With Paul Schrader directing, Brett Easton Ellis penning the screenplay, Lindsay Lohan starring and porn stud James Deen as the leading man, the erotic thriller "The Canyons" seemed like a dicey proposition from the outset. With the exception of Deen, the careers of the others have certainly seen better days; "The Canyons" is unlikely to herald a reversal of fortune for anyone involved. Like a dessicated amalgam of its creators greatest hits--think Schrader's "American Gigolo"/"The Comfort of Strangers"/"Auto Focus" meets Ellis' "American Psycho"/"Rules of Attraction"/"Less Than Zero"--"The Canyons" feels redundant and oddly unsexy. Neither erotic nor a thriller, the film could have been much better in the hands of someone like Brian de Palma, who usually excels at this type of campy, melodramatic trash (except for his unfortunate remake of Alain Corneau's "Love Crime"). To be sure, "The Canyons" would have been a better film, had Schrader and Ellis infused it with even the slightest grain of humor, but they spin their dark take with a deadly earnestness that robs the film of any trace of suspense or pleasure. In the past, Ellis has evinced a snarky, gleefully twisted sense of malice that enlivened even the sketchiest projects but in "The Canyons", it's hard to believe that he actually wrote anything other than a very basic outline of the plot. Certainly, the dialogue is such that the actors often seem to be winging it, ad libbing and spouting scripted bits on the fly. (The atrocious dialogue and barely-there script notwithstanding, Ellis probably still would have made a better director for this material than Schrader).
The acting is not as terrible as I expected it to be. Although there were, reportedly, problems during filming with the notoriously difficult Lohan, I thought she gave a convincing performance as Tara, a failed actress and paramour of trust fund baby/producer wannabe Christian (James Deen). As La Lohan's life has been endless fodder for scandal and gossip lo these many years, it's somewhat disconcerting to watch her playing what seems to be a version of herself. Her fear and desperation seem real, and it's difficult, in this case, to separate the actress from the role she's playing. James Deen, on the other hand, projects the perfect amount of jaded callowness as a spoiled, murderous brat. At first glance, his performance seemed wooden and withdrawn, but the more I watched him, the more I realized that's exactly how some of these guys act in real life: completely self-absorbed and indifferent to anyone else (until the threat of being abandoned pops up). However, there's no real onscreen chemistry between Deen and Lohan, and that's a problem. Christian is supposed to have this overpowering passion for Tara, and even though his "passion" is all about control, it's all talk, all part of the script that doesn't work. Since the role of Christian is obviously stunt casting, real-life porn star, Deen, doffs his duds for some full frontal nudity (so the audience doesn't feel cheated) and Lohan doesn't skimp on flaunting bare breasts (nor does the rest of the cast) but, as I said before, "The Canyons" just isn't sexy. In supporting roles, Nolan Funk, Amanda Brooks and Tenille Houston seem like they wandered over from "Melrose Place"--take that however you want, but I don't mean it as high praise. Director Gus Van Sant, who should have known better, is on hand for all of two minutes as Christian's psychiatrist, but that's not enough to elevate this movie into high, or low, art.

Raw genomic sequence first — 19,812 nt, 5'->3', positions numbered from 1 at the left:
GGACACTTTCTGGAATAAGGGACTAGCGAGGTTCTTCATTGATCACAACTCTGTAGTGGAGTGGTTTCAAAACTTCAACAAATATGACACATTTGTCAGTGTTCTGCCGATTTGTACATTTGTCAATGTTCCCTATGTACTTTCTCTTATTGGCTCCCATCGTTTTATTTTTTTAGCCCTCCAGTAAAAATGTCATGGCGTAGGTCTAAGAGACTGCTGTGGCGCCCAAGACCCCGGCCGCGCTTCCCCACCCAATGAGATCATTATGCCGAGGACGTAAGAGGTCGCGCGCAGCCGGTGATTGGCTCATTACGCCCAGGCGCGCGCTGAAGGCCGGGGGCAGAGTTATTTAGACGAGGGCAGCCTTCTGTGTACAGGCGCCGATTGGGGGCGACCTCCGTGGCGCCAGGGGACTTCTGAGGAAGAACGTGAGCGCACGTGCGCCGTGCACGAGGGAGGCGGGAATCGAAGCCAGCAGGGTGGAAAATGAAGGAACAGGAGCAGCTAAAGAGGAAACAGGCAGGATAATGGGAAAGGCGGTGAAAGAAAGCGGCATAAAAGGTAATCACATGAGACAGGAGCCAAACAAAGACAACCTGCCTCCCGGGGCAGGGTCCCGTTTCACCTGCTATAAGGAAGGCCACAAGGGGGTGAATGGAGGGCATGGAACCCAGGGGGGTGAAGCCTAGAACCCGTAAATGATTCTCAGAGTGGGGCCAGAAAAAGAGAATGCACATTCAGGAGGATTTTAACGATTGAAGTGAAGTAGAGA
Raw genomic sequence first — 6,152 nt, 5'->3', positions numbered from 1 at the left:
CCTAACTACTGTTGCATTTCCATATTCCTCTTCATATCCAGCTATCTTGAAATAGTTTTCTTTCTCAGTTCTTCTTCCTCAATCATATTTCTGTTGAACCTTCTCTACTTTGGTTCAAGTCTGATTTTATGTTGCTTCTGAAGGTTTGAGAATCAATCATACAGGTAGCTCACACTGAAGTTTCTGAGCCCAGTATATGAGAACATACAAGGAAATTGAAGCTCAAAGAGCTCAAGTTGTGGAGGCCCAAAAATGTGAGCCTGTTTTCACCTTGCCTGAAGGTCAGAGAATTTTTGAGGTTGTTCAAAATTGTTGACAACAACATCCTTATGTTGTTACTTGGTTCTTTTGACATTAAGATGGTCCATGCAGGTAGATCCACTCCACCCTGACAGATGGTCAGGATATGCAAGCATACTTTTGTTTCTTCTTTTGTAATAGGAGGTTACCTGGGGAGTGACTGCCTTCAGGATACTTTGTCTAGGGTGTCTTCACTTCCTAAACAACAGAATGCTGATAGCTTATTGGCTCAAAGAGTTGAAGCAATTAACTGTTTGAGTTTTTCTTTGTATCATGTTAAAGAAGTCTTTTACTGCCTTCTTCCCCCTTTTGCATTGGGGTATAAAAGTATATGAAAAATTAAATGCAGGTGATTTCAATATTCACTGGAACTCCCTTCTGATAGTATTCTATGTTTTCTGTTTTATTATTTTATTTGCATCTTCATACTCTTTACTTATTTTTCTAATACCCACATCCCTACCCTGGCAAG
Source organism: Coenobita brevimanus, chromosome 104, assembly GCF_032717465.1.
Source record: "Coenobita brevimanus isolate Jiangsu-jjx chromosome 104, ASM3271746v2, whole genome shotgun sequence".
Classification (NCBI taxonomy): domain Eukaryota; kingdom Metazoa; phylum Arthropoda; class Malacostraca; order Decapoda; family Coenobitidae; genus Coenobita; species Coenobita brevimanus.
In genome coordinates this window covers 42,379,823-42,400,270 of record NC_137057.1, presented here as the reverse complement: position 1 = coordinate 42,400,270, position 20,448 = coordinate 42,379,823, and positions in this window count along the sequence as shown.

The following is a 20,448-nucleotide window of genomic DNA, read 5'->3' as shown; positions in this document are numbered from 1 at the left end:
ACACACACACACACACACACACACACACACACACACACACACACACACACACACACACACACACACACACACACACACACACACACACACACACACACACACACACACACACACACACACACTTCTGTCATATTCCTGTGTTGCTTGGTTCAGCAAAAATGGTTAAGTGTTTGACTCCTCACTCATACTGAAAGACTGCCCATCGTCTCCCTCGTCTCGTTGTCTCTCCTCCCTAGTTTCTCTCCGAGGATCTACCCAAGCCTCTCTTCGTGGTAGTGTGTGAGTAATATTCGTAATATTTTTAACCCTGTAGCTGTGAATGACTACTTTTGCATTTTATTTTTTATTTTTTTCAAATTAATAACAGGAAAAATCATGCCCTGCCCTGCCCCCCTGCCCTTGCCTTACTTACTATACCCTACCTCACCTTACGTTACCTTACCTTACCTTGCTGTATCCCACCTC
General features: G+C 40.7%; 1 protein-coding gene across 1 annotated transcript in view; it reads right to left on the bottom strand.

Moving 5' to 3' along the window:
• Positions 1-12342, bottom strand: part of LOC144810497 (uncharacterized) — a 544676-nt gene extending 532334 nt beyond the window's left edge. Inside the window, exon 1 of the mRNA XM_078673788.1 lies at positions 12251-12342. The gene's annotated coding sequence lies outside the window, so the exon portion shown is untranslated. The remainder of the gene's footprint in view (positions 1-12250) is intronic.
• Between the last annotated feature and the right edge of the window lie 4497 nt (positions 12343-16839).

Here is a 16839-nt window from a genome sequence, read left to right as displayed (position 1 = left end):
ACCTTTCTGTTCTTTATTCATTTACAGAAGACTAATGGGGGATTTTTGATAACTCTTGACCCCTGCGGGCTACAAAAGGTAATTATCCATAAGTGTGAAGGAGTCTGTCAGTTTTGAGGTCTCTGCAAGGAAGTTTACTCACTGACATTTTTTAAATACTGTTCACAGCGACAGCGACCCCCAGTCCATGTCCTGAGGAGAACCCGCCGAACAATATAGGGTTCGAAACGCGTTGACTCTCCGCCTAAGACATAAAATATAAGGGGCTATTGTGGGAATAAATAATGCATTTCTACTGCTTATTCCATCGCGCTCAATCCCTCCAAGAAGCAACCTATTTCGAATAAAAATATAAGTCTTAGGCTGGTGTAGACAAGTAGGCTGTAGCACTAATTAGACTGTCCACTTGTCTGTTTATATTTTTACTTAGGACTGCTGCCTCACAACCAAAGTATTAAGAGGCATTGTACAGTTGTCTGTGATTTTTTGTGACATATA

It's also worth noting that John DeFazio's photography does not help the movie. How is it possible to make the hills around Malibu look so dingy? I realize that the budget was very low, but really? Were they going for this low-rent look? Old episodes of "Hart-to-Hart" look better than this movie.
There's a murder in the movie, which could have been interesting, but isn't, and there's a lot of talking on cell phones and texting, all of which echo real life, and all of which bog down the movie in the boring minutiae of real life. "The Canyons" isn't really interesting enough to be a terrible movie, it's just a blah movie, a bad idea that could have made a terrific terrible movie with the right writer and director.